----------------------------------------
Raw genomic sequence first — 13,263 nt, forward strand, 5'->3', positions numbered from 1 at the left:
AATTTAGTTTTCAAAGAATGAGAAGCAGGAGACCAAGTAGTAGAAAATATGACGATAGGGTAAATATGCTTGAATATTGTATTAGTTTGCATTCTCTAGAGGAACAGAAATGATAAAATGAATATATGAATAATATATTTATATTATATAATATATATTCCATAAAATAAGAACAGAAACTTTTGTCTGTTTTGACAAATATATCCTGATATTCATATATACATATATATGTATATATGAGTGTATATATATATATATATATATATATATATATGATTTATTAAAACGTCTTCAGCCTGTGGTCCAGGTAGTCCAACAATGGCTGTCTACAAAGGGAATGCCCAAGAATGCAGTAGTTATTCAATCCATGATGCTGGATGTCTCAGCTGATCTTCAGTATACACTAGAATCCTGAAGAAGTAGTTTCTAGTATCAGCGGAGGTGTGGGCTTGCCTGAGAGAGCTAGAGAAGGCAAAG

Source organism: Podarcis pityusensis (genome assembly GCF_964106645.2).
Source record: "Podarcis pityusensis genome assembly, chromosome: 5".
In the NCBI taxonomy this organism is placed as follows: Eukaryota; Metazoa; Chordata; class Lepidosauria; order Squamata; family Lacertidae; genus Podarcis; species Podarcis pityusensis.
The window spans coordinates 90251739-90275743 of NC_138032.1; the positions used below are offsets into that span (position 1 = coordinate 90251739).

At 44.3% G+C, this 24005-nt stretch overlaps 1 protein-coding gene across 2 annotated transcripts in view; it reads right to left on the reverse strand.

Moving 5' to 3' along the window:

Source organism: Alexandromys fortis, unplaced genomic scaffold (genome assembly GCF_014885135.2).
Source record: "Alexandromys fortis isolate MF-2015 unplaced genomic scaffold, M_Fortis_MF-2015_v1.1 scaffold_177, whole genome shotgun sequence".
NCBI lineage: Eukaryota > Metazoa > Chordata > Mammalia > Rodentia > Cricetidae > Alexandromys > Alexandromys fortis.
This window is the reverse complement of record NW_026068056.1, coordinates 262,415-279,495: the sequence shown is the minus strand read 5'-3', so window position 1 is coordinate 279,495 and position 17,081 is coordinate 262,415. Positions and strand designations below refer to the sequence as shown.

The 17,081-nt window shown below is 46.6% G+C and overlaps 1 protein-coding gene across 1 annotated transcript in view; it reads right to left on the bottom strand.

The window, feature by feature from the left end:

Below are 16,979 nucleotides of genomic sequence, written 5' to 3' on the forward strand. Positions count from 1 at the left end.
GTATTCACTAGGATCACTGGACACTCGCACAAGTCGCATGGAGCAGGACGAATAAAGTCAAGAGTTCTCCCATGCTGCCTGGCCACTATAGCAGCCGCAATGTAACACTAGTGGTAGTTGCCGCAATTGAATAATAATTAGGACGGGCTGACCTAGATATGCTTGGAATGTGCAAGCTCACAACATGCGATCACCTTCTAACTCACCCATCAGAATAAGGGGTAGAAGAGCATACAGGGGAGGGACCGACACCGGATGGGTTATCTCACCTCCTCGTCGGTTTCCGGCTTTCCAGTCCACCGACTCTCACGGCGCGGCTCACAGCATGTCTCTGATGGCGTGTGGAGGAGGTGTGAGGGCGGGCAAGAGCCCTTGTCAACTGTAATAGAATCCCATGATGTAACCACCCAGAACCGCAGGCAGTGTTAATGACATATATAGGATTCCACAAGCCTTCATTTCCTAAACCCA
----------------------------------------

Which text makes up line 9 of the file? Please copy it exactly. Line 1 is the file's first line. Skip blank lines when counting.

Source organism: Alexandromys fortis, unplaced genomic scaffold (genome assembly GCF_014885135.2).